rebuilding schools, historic places of worship like the Notre Dame de la Ceinture
Church and the Khalid ibn al-Walid Mosque, and now 400 stalls in the old
marketplace. He is counting on Russia, China, and Iran to foot the bill of what will be
an enormously expensive project. He estimates that maybe one-third of the displaced
residents from Old Homs have returned to the city, if not yet to their original homes.
Several Christian parochial schools reopened this fall in the Hamidiyeh quarter of Old
Homs. About 200 students came to the first day of school, out of a pre-war enrollment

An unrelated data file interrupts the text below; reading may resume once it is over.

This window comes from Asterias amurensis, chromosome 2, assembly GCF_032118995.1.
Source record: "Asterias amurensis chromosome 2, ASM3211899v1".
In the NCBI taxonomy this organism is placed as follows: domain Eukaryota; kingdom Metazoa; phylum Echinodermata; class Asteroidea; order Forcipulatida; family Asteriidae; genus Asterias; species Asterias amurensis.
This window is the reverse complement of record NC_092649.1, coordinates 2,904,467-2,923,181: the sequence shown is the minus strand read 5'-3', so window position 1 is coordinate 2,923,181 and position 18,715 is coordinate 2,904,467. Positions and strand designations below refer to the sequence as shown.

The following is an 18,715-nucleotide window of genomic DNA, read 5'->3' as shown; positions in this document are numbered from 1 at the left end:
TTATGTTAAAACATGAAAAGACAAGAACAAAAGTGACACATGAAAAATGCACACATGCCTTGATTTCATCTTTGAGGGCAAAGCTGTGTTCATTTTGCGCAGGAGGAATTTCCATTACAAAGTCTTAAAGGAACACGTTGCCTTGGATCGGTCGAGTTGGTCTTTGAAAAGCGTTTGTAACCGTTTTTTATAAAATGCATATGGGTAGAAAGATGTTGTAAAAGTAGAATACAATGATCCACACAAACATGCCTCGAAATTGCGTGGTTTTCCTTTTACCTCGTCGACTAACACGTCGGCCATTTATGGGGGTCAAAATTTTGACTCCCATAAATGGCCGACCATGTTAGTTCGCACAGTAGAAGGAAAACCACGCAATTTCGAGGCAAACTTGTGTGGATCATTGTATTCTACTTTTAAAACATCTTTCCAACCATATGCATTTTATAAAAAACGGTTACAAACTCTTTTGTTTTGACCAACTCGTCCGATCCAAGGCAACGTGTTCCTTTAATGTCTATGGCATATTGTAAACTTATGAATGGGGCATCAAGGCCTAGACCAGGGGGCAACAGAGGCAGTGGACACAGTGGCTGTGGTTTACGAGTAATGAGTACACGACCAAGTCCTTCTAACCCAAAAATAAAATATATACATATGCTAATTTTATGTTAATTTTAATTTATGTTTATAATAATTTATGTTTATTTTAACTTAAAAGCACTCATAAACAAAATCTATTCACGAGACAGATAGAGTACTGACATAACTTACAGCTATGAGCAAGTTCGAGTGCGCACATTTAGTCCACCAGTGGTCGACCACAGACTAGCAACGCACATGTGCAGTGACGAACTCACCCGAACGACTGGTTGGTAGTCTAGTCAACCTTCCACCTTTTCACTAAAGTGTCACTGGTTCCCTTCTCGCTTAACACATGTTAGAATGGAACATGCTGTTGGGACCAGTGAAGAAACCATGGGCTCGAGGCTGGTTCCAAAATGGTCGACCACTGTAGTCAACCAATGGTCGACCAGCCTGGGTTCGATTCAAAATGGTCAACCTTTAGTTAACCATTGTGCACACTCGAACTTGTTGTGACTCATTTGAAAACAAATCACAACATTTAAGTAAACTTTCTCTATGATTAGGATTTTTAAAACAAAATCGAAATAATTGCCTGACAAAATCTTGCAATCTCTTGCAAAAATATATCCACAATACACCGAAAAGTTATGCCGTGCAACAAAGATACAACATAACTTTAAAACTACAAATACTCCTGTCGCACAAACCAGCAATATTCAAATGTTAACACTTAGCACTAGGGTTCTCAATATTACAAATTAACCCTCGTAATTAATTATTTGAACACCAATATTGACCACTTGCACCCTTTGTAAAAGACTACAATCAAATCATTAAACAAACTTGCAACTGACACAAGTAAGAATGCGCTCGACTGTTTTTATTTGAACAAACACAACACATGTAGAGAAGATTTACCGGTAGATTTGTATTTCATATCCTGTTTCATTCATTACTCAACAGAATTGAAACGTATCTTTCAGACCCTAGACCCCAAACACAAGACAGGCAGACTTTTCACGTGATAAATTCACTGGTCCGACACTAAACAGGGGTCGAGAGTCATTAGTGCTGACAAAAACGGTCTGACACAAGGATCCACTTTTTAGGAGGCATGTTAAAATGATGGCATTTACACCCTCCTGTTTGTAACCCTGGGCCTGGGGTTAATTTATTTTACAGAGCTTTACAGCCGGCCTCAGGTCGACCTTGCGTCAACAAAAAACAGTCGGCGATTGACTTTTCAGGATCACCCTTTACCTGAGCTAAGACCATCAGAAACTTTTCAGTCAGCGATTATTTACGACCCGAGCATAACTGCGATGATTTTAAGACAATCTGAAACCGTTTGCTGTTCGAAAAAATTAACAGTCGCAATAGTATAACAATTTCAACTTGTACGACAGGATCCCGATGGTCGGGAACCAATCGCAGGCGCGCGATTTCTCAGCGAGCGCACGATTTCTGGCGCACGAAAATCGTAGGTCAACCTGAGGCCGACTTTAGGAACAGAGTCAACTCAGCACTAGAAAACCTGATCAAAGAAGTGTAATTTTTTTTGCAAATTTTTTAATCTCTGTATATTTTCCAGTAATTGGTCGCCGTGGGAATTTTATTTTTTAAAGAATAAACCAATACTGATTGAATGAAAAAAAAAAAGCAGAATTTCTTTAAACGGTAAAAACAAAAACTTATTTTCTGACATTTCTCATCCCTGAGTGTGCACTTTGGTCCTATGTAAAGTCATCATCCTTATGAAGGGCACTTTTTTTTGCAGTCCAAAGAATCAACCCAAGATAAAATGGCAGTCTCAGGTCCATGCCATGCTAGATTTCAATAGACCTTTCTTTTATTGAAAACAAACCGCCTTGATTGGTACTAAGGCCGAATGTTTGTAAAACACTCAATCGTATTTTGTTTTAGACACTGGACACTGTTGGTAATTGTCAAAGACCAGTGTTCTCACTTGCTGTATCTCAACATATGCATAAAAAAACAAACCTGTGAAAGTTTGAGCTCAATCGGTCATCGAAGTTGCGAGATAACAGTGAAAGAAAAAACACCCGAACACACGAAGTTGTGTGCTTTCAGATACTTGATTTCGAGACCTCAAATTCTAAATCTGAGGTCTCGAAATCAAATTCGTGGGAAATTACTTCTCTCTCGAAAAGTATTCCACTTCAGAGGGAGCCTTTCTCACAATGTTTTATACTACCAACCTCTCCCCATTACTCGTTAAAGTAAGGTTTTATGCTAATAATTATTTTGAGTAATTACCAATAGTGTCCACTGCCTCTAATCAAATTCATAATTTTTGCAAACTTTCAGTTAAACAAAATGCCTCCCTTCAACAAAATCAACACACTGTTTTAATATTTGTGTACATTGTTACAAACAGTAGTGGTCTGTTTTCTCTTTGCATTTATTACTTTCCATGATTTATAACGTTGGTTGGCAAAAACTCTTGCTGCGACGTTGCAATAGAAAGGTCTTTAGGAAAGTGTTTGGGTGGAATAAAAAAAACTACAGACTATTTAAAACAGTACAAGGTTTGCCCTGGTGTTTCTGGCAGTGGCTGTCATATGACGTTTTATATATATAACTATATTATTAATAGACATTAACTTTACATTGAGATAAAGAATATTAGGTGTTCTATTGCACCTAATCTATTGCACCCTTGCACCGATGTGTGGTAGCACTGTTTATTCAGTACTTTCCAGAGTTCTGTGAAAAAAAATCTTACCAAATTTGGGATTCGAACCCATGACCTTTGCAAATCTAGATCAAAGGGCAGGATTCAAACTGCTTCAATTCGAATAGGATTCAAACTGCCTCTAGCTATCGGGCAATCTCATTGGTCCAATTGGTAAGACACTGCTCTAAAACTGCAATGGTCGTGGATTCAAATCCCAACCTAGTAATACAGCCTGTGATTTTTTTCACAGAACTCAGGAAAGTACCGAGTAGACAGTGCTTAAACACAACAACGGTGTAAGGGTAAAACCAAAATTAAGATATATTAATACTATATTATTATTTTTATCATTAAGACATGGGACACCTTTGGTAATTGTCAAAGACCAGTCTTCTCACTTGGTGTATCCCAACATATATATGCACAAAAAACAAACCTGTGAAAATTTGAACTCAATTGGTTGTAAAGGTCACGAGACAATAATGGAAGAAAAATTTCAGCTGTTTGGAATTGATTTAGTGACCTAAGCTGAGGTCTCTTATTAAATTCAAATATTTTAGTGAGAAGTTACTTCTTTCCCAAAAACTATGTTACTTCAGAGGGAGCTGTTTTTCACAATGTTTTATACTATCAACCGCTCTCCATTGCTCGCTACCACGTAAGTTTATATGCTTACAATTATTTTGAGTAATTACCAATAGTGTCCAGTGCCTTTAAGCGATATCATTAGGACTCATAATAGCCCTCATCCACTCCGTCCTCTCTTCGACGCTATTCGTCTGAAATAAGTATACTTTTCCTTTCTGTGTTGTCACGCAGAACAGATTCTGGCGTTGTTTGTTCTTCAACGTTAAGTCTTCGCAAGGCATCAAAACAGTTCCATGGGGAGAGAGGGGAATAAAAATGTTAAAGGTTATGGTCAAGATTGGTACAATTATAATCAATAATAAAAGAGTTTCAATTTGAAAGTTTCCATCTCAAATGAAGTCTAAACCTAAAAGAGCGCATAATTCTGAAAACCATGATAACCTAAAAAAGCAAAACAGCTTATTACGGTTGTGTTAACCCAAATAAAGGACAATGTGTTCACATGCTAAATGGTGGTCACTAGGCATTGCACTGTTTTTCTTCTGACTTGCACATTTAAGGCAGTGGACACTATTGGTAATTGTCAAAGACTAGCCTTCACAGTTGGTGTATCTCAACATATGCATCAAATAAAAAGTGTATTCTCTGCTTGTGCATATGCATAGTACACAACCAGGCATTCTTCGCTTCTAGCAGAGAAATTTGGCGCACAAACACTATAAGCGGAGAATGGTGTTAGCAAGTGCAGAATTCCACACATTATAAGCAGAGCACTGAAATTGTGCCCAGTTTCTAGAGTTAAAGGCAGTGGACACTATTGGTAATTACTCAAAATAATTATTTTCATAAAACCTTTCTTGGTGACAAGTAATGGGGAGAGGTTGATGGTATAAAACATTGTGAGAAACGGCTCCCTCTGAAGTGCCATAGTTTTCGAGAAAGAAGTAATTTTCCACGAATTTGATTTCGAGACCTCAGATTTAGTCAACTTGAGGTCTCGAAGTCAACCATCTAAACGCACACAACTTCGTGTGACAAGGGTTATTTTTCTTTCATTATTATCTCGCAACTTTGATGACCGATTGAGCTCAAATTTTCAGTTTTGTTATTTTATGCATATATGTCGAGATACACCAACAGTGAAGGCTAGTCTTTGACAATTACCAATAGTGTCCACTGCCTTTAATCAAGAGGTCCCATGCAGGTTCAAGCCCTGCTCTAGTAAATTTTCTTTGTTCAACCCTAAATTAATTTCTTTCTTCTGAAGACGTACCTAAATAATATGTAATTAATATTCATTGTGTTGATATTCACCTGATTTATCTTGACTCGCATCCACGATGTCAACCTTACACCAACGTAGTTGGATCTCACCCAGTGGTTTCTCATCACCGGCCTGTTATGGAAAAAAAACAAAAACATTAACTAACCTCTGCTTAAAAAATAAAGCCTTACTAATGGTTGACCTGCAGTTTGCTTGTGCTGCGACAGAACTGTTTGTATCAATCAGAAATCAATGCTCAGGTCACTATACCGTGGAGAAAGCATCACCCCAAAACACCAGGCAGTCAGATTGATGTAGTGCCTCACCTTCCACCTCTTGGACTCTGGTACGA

of 4,000 in the neighborhood, according to Father Antonios, a priest who helps run the
Ghassanieh School. At pickup time, parents said they still didnt feel safe in their old
neighborhood. Were doing a lot of work to reassure people, the priest said.
The governments strategy overlooks the daunting, practical obstacles to resuscitating
a city as thoroughly ravaged as Homs. It also ignores the bitter feelings of the people
who supported the revolution and will never reconcile themselves to Assads rule.
Homs might yet be a model, but perhaps not the one intended by Syrian government
officials it might end up as this wars lasting symbol of ethnic cleansing or urban
siege war without restraint. The governments showcase plan doesnt make room for
the legions of Homs natives who rose up demanding rights from a government that